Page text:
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Toxic waste back on county's radar
News-Topic - 8/22/2017
Aug. 22--Almost 20 years late, an environmental study will be done to determine the next steps in cleanup efforts on a toxic waste site.
The Caldwell County Board of Commissioners voted Monday to hire the Charlotte environmental consulting firm Hart & Hickman PC to compile a history of the Caldwell System Inc. site, lay out options for remediation and set a schedule what needs to be done.
The study was required by a 1997 federal consent decree stemming from a court case brought by the U.S. Environmental Protection Agency, but County Manager Stan Kiser said the study slipped through the cracks.
See Site/Page A6
"The EPA thought the state would take the lead, the state thought the EPA would take the lead," he said, "so unfortunately it went undone."
The study, which will cost the county about $20,000, is to address groundwater contamination from the site, which was a toxic waste incinerator for over 20 years, disposing of waste such as torpedo fuel for the U.S. Navy and toxic waste from three Environmental Protection Agency cleanup sites. Workers at the site had brain damage, chemical burns and more ailments from the toxins.
The contaminated groundwater can be cleaned or simply monitored if no one is being exposed to it, according to the Hart & Hickman proposal. The study will determine what is needed, but the consulting firm predicts the site will only need to be monitored.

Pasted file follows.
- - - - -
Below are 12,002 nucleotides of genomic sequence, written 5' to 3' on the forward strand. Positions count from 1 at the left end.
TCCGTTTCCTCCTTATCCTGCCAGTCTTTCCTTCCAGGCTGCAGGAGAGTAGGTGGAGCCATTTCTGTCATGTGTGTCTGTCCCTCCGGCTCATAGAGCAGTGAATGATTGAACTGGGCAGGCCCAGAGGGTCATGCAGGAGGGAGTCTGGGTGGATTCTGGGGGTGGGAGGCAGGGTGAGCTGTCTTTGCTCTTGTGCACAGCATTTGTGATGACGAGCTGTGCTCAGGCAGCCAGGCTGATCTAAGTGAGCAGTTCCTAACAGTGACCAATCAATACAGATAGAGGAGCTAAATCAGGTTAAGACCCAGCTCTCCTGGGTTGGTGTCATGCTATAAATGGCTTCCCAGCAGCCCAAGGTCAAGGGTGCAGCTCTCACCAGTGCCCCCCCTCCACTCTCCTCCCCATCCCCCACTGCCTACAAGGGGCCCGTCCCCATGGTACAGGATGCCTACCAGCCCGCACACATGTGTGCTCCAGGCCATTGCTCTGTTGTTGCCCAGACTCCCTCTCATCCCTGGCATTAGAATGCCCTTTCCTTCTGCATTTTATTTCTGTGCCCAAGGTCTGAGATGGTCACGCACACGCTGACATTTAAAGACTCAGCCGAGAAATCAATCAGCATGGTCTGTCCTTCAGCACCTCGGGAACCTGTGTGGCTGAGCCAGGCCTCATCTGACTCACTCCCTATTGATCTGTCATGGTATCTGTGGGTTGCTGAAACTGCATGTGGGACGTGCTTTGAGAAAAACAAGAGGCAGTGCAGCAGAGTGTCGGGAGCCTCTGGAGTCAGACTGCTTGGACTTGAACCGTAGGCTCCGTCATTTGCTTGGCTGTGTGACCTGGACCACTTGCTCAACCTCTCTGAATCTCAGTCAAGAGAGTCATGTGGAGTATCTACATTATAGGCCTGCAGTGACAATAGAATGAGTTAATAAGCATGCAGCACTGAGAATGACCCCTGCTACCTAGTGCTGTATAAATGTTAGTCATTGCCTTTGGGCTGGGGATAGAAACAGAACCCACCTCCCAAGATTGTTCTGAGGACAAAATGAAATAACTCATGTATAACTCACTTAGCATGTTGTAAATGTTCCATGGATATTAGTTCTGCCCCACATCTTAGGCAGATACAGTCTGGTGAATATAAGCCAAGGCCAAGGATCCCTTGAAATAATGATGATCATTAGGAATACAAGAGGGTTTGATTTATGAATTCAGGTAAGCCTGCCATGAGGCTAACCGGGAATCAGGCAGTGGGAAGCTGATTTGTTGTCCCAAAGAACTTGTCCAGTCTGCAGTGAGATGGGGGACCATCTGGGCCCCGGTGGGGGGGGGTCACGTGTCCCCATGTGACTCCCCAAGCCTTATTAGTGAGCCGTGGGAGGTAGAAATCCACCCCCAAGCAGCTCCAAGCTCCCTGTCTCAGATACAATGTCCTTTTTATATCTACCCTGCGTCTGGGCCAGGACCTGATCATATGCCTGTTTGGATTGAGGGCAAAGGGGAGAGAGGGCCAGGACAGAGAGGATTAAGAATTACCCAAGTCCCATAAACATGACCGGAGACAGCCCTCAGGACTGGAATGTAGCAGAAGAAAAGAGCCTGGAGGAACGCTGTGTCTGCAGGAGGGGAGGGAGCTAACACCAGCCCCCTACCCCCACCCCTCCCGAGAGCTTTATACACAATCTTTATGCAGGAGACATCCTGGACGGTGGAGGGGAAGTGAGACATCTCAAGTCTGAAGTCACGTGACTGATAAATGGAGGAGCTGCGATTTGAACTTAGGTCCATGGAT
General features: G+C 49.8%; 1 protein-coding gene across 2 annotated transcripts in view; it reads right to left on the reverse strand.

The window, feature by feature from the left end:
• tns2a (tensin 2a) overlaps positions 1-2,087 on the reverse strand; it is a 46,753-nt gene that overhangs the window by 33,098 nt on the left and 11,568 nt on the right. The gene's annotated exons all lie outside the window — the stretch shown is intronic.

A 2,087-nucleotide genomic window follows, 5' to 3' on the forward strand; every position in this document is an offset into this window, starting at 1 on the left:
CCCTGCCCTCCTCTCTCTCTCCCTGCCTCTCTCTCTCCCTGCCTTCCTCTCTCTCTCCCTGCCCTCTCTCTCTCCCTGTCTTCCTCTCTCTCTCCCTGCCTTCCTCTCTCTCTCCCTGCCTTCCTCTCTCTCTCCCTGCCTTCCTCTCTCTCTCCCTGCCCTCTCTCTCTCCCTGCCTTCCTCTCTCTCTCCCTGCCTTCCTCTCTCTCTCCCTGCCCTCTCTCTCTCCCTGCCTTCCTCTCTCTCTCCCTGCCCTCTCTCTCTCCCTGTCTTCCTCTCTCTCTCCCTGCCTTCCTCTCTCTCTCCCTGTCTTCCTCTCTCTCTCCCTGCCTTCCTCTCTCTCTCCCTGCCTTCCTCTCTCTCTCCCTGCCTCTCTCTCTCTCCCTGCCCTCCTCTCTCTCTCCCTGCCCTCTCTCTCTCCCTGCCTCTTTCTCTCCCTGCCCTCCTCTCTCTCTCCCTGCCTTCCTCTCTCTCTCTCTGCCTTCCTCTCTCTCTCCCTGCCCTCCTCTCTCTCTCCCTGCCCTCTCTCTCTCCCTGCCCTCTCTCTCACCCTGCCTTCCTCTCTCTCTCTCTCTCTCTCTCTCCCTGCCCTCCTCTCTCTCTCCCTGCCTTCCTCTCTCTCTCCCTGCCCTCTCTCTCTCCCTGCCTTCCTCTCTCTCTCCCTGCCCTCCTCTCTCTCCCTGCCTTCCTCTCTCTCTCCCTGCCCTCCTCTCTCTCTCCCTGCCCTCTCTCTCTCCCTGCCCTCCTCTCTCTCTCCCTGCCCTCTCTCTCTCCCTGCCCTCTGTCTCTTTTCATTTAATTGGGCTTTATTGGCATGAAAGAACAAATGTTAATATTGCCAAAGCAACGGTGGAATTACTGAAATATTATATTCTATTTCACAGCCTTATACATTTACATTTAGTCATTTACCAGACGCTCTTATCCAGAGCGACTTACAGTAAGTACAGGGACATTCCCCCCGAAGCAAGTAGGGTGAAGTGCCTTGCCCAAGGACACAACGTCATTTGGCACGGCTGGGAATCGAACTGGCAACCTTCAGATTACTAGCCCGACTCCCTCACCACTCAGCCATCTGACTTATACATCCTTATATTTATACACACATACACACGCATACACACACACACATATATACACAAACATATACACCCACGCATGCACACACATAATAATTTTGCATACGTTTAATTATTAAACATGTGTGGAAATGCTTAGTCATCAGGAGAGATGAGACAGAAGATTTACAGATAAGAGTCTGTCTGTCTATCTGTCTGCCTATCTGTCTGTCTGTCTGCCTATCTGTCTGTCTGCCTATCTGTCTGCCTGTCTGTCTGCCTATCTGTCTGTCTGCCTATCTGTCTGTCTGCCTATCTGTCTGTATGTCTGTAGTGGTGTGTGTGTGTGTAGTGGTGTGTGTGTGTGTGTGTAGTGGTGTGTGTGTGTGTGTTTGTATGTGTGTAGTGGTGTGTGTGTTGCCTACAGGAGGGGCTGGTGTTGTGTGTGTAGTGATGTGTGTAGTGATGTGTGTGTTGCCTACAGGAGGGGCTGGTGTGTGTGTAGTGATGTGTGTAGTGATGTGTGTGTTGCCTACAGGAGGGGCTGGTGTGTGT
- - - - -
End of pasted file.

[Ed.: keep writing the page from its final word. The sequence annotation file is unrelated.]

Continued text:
In other business, the commissioners voted to buy the old Grace Chapel fire station at 4470 Grace Chapel Road. The Grace Chapel Fire Department will sell it to the county for $150,000, half the appraised price, Chief Brian Edwards said.
The county will renovate the building and make it a base for an ambulance and two paramedics at a time, as well as extra EMS equipment.
Edwards said the area needs more ambulances, especially with the Mill Pond bridge on Falls Avenue being rebuilt.
The board also accepted $240,000 in state funds, announced when legislators passed the state budget in June, to buy Powerlift Stretchers, which lift stretchers into ambulances, and six Lucas CPR Devices, which automate CPR, five more than originally budgeted for. Both devices take strain off emergency workers.
Reporter Virginia Annable can be reached at 828-610-8724.
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